Lookup NU author(s): Professor Candy Rowe
Full text for this publication is not currently held within this repository. Alternative links are provided below where available.
Many animals produce and respond to signals made up of multiple components. For example, many avian sexual displays are highly extravagant combinations of visual and acoustic elements, and are described as being 'multicomponent'. One possible reason for the evolution of such complex signals is that they provide more reliable information for receivers. However, receivers also influence signal evolution in another important way, by how they perceive and profess signals: signallers will be selected to produce signals that are more easily received. The potential role of receiver psychology in the evolution of multicomponent signals has not previously been considered; in this review I present psychological results that support the notion that two components are better received than one alone. Detection an be improved by producing two components together, thus reducing the reaction time, increasing the probability of detection and lowering the intensity at which detection occurs. Discriminability of multicomponent stimuli is also made easier through better recognition, faster discrimination learning and multidimensional generalization. In addition, multicomponent stimuli also improve associative learning. I show that multicomponency does indeed improve signal reception in receivers, although the benefits of producing components in two sensory modalities (bimodal multicomponent signals) may be larger and more robust than producing them in just one (unimodal multicomponent signals). This highlights the need for consideration of receiver psychology in the evolution of multicomponent signals, and suggests that where signal components do not appear to be informative, they may instead be performing an important psychological function.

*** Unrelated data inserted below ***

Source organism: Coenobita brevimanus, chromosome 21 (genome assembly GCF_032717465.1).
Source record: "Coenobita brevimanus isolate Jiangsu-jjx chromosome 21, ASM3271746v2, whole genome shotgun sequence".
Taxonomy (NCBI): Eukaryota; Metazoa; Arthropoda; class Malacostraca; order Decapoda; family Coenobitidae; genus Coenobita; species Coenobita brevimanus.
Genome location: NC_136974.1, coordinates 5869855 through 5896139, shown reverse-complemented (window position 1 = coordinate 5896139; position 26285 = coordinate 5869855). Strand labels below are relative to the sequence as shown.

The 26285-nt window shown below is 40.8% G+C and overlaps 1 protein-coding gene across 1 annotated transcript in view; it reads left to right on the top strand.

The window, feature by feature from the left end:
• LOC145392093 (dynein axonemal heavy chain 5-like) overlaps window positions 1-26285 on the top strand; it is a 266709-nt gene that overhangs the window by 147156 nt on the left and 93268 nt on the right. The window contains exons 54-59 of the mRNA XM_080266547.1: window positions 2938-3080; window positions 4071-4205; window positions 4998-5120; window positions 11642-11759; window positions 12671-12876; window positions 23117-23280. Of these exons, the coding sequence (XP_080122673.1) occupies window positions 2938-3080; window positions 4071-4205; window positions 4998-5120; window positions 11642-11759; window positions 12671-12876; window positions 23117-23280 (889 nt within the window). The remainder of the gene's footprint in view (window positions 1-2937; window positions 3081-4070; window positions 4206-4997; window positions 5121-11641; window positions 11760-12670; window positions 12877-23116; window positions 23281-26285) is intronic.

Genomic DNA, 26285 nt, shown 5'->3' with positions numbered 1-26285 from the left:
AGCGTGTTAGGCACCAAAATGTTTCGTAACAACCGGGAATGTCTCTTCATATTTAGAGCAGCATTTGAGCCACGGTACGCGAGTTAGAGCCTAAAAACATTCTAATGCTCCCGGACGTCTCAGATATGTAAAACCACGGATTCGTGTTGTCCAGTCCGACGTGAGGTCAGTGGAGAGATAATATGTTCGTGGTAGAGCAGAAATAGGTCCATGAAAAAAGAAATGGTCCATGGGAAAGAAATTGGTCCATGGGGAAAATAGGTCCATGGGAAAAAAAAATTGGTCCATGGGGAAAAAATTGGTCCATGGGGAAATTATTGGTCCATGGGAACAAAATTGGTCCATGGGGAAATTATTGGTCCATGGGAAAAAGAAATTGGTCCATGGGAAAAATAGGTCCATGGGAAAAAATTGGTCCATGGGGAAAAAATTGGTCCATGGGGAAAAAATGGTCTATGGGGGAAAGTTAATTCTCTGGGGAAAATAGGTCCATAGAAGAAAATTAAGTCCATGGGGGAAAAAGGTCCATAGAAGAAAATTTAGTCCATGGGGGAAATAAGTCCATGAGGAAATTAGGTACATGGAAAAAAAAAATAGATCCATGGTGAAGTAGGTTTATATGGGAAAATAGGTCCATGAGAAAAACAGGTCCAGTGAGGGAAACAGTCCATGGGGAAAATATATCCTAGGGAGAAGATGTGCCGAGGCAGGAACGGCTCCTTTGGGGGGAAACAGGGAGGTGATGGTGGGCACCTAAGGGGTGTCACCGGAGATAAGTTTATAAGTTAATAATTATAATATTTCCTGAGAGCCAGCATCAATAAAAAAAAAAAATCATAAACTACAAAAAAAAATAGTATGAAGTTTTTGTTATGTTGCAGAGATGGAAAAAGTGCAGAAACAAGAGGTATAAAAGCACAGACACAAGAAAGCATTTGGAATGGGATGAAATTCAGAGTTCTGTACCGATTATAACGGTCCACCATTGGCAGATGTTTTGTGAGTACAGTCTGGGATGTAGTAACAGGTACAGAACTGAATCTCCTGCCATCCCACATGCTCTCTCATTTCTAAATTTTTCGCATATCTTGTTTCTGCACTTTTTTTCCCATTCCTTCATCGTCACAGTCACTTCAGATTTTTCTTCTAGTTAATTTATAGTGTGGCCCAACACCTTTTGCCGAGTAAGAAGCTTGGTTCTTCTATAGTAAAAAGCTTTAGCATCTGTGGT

Author(s): Rowe C
Publication type: Review
Publication status: Published
Journal: Animal Behaviour
ISSN (print): 0003-3472
ISSN (electronic): 1095-8282